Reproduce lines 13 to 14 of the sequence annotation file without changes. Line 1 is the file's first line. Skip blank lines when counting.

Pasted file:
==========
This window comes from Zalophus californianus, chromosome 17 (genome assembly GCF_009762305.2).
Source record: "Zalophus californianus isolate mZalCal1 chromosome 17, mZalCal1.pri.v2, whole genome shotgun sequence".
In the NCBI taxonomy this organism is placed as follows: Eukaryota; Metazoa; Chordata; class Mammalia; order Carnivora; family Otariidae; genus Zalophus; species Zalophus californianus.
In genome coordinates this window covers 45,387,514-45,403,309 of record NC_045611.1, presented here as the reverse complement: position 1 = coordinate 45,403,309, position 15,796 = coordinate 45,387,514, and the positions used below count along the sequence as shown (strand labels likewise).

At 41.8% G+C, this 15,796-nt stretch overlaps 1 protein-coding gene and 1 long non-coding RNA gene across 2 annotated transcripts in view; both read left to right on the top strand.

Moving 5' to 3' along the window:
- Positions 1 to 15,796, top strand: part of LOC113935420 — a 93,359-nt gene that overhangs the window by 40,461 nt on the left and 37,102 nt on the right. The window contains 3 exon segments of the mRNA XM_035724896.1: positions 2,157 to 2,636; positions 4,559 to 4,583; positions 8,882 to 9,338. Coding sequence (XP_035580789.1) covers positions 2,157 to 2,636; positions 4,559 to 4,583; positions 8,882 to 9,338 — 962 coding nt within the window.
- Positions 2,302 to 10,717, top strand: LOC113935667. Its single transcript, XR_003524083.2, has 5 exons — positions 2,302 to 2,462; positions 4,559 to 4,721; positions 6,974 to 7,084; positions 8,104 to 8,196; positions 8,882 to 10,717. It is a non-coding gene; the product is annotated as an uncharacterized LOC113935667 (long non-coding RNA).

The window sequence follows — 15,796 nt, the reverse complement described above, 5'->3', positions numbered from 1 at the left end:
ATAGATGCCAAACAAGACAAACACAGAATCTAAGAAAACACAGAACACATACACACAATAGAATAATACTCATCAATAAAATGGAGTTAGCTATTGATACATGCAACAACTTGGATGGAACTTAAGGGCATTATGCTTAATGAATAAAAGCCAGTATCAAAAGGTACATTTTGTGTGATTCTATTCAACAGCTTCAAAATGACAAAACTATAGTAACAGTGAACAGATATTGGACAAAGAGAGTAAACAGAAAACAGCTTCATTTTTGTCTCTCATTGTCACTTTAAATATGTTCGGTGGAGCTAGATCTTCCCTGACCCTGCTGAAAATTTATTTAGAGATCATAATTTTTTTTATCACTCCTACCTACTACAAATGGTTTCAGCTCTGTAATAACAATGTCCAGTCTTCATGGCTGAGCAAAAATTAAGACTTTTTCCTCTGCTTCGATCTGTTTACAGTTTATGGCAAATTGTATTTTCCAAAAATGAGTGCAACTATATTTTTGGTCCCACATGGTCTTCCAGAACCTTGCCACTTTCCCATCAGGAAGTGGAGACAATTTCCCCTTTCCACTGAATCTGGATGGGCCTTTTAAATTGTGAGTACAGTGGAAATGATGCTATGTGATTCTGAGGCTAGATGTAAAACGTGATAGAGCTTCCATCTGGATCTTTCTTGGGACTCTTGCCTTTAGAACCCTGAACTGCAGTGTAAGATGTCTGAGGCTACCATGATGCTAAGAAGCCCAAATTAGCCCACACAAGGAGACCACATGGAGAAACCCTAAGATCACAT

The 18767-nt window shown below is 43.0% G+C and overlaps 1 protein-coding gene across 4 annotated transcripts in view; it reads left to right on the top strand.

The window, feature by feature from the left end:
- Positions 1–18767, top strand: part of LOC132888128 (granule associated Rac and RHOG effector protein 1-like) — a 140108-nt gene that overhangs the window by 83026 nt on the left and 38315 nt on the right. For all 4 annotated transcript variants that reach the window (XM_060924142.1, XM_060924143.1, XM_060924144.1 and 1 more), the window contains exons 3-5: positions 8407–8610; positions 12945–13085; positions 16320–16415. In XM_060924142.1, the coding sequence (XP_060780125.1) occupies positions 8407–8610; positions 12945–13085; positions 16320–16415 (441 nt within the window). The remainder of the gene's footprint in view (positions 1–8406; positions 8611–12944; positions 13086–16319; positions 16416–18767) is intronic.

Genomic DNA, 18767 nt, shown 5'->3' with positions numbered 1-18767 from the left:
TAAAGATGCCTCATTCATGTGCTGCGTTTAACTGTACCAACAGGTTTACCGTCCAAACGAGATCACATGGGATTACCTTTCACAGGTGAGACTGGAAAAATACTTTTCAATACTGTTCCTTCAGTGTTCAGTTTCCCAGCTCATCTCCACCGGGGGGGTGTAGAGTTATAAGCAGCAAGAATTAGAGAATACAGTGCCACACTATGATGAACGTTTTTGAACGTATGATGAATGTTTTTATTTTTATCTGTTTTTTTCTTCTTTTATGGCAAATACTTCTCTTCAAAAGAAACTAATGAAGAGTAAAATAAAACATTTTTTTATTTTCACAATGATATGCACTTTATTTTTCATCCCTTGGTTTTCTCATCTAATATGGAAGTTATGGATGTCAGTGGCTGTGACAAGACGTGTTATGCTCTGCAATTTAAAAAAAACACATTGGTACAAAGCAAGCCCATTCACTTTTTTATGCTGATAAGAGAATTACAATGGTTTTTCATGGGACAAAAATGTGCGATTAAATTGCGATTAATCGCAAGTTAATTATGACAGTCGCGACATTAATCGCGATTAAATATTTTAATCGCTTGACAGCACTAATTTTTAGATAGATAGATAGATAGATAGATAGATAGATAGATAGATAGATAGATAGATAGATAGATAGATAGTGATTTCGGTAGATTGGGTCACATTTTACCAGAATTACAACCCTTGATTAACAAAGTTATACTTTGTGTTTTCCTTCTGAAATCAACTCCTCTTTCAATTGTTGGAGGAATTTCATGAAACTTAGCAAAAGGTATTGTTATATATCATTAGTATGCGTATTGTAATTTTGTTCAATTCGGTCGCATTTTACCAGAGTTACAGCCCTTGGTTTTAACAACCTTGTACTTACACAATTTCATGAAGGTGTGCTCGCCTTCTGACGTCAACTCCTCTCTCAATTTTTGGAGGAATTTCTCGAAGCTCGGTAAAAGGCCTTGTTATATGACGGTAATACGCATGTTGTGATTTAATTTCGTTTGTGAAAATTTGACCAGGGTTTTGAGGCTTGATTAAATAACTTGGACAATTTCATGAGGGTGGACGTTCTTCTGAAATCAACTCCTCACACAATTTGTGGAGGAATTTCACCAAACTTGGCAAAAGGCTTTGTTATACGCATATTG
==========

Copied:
- Positions 1–18767, top strand: part of LOC132888128 (granule associated Rac and RHOG effector protein 1-like) — a 140108-nt gene that overhangs the window by 83026 nt on the left and 38315 nt on the right. For all 4 annotated transcript variants that reach the window (XM_060924142.1, XM_060924143.1, XM_060924144.1 and 1 more), the window contains exons 3-5: positions 8407–8610; positions 12945–13085; positions 16320–16415. In XM_060924142.1, the coding sequence (XP_060780125.1) occupies positions 8407–8610; positions 12945–13085; positions 16320–16415 (441 nt within the window). The remainder of the gene's footprint in view (positions 1–8406; positions 8611–12944; positions 13086–16319; positions 16416–18767) is intronic.

Genomic DNA, 18767 nt, shown 5'->3' with positions numbered 1-18767 from the left: